Wednesday, October 23, 2013

Shwedagon Pagoda, Burma's history (video)

Ashley Wells (editor), Wisdom Quarterly
The First Buddhist Shrine: Shwedagon, Burma, was first built to enshrine strands of the Buddha's hair given to ancient merchant travelers who saw the Buddha on the road on his way to set in motion the Wheel of the Dharma in the Deer Park at Sarnath, Varanasi, India (L'altra faccia della politica estera/Convegno alla Farnesina/Coop. allo Sviluppo).

The Legend of Shwedagon Pagoda
Roger Bischoff (Buddhism in [Burma]: A Short History, BPS Wheel 399), edited by Dhr. Seven
The massive shrine complex that is Shwedagon in central Rangoon, the former capital of Burma before military dictators renamed everything and built a secretive bunker compound in Naypidaw and called that the capital (
The Ancient Arrival of the Hair Relics
Buddhist nuns at Shwedagon (AFP)
Two traveling merchant brothers, Tapassu and Bhallika from Ukkala* [identified as Okkalapa near Rangoon, but which some like the Indian government in Orissa believe to be in modern Orissa (Utkala) on India's east coast], were going through Uruvela. They were directed to the Buddha by their familial deva (nat, sprite, nature spirit, angel).
The newly enlightened Buddha had just come out of seven weeks of meditation after his great awakening and was sitting under a tree feeling the need for food.
The First Two "Buddhists"
Tapussa and Bhallika (the world's first Buddhist lay disciples) saw him and, having been prompted by the deva, made an offering of rice cakes and flower nectar, seeking guidance from two of what would eventually be the Three Guides (ti-sarana), guidance from the Buddha and the Dharma. (The third, the noble Sangha, or "community of enlightened individuals," did not yet exist). As they were about to depart, they asked the Buddha for an object to remember and honor him in his place. He gave them eight hairs from his head.

(U Myintl Win)  Shwedagon Pagoda, Burma's sacred relic shrine
After the two returned from their journey, they enshrined the three hairs in a reliquary (stupa), which is now the great Shwedagon Pagoda in Rangoon. It is believed in Burma that the hill upon which the Shwedagon Pagoda stands was not haphazardly chosen by Tapussa and Bhallika. It was, in fact, the site where the three buddhas preceding the Buddha Gotama (Siddhartha Gautama, Shakyamuni) in this world-cycle (maha kalpa) themselves left relics:
Iconography...Orissa (Thomas E. Donaldson)
The Buddha Kakusandha is said to have left his staff on Theinguttara Hill, the Buddha Konagamana his water filter, and the Buddha Kassapa a part of his robe. Because of this, the Buddha requested Tapussa and Bhallika to enshrine his hair relics at that particular location.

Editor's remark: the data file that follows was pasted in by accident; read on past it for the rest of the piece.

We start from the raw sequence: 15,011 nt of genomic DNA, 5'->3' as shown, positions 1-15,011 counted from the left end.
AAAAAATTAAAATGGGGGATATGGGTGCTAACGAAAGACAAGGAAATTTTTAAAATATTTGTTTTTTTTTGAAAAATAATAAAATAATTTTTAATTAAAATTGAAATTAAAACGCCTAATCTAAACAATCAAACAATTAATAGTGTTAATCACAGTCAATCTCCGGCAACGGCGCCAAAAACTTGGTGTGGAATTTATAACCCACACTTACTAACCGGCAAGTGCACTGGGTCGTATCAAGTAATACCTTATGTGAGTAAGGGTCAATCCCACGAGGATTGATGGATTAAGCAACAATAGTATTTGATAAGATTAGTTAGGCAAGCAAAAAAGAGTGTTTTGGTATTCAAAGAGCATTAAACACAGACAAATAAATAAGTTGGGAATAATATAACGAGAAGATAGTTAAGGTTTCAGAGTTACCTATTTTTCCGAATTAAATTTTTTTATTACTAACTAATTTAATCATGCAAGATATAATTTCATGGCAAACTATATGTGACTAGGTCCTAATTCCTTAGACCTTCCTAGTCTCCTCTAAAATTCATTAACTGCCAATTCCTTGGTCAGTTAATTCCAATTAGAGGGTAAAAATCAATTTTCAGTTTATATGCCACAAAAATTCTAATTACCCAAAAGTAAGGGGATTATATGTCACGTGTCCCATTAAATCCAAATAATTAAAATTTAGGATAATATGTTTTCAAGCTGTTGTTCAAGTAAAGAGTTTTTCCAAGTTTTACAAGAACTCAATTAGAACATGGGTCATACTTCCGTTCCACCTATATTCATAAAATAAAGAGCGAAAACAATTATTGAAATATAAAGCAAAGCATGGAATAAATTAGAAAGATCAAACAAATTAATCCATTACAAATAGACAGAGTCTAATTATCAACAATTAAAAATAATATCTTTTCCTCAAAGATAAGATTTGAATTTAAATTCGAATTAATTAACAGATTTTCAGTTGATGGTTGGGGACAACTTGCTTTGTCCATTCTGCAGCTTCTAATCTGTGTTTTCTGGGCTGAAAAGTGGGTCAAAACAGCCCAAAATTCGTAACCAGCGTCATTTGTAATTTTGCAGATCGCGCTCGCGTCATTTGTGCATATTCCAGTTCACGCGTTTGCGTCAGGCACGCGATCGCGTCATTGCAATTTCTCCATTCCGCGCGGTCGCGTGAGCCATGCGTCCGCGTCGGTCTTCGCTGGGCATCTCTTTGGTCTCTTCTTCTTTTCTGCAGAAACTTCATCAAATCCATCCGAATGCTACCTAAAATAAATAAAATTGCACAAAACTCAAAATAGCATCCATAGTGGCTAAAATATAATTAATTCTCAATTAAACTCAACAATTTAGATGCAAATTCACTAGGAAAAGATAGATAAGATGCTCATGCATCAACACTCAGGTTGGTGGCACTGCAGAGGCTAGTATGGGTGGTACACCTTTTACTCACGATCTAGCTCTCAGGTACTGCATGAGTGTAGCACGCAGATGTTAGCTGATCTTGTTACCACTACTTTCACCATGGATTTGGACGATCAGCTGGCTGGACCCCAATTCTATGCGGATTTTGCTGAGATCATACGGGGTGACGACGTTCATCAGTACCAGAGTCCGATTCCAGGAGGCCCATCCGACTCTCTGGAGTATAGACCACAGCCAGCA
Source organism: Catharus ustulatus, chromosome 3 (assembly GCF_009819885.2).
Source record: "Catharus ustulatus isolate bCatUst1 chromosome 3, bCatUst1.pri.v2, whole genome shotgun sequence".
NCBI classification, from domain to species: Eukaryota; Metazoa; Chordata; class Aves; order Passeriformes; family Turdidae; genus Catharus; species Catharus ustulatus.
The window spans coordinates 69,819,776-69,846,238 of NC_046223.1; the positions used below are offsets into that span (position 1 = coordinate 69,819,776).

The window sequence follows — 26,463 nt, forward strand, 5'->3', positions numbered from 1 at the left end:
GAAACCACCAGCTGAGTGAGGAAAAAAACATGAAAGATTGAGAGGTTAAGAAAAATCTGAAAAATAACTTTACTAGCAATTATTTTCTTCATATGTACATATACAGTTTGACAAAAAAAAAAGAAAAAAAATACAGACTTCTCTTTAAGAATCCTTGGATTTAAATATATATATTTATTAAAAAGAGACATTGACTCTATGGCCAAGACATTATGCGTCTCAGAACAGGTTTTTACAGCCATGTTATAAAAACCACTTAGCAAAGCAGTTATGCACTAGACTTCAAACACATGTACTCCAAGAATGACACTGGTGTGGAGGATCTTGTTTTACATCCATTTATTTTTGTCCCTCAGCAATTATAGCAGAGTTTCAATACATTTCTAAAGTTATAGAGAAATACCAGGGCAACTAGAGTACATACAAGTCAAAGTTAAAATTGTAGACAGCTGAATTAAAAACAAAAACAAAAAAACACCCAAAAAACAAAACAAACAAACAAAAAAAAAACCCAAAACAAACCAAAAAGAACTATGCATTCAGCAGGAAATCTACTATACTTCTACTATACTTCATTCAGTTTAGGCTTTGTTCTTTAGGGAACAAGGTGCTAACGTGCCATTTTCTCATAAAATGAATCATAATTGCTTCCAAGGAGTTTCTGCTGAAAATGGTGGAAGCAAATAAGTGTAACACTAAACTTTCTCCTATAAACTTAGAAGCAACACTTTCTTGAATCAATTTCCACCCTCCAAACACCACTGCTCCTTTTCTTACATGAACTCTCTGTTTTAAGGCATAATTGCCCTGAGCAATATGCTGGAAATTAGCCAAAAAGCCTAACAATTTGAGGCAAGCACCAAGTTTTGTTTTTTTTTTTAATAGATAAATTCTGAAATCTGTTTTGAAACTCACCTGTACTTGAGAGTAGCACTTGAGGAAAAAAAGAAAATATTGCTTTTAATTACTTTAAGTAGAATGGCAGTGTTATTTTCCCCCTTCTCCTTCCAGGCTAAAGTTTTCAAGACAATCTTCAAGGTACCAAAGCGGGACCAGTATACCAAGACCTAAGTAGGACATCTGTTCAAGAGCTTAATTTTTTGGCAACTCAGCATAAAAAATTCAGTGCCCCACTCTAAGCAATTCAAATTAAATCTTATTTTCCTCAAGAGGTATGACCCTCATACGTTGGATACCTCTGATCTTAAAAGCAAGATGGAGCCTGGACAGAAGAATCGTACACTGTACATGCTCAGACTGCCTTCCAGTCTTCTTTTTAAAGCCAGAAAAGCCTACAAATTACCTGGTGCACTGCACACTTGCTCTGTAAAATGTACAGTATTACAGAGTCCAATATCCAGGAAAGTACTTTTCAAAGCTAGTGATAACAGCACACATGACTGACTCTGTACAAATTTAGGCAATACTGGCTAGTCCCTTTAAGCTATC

Tapussa and Bhallika traveled far and wide in order to find the hill on which they could balance a tree without its touching the ground either with the roots or with its crown. Eventually, they found the exact spot not far from their home in Lower Burma, where they enshrined the holy relics in a traditional Buddhist burial mound or stupa [Shway Yoe, The Burman (Scotland 1989), pp. 179f.]. The original mound is said to have been 27 feet high. Today the Shwedagon Pagoda has grown to over 370 feet. 

The Buddha's Visits to the Region
Burmese oral tradition speaks of four visits of the Buddha to the region. While these visits were of utmost significance in their own right, they are also important in having established places of pilgrimage up to the present day. More
*NOTE: The Theragatha ["Psalms of the Elders"] Commentary (Vol i.48) informs us that the birthplace or residence of the travelers Bhalluka (or Bhaliya) and Tapassu (or Trapassu) was Pokkharavati in Ukkala. The sons of the caravan leader (Satthavaha) started their journey from Pokkharavati. Their destination was Rajagriha (modern Rajgir, India), and according to the Jataka (Jat I. 80) they were on their way to Majjhimadesa ("Middle India"), where they met and offered food to the Buddha and became his first lay devotees.
(DokusDeutsch) German documentary, in depth look at Shwedagon Pagoda

Dalai Lama supports The Lady
Legend says that Shwedagon Pagoda in Rangoon (Yangon), Burma, is about 2,[6]00 years old. According to the ancient Theravada Buddhist tradition, it was built even before the Buddha's passing, which is thought to have occurred in 486 BCE. It is the most sacred Buddhist reliquary and shrine for the Burmese as it preserves the relics of four buddhas, including the hair of the historical Buddha. The life of Burmese culture, embodied in its ancient traditions, now has a new face emerging in Southeast Asia and beyond. The country has continuous and positive development and is in the process of a democratic transition [thanks to the military dictatorship, led by puppet-master Gen. Than Shwe, finally releasing pro-democracy Nobel Peace Laureate Aung San Suu Kyi, a freedom fighter known throughout the land simply as The Lady] and renewed economic dynamism.

(VB) 4-Minute History of Burma (not "Myanmar"!) John Green tells Hank about the situation in formerly rich Buddhist Burma before and after the arrest of The Lady by military dictators.
Ellen Page reveals Asia's "Hitler," Than Shwe
Una leggenda afferma che la pagoda Shwedagon a Rangoon in Birmania abbia circa 2[6]00 anni. Secondo la tradizione Theravada, fu costruita addirittura prima della morte del Buddha, avvenuta nel 486 a.C. È la pagoda buddista più sacra per i birmani poichè conserva le reliquie di quattro Buddha. Il Myanmar vive di cultura e tradizioni millenarie ma ora il suo nuovo volto si sta affacciando sul sud-est asiatico e oltre i suoi confini. Il Paese è in continua e positiva evoluzione e sta attraversando una fase di transizione democratica e di rinnovato dinamismo economico.

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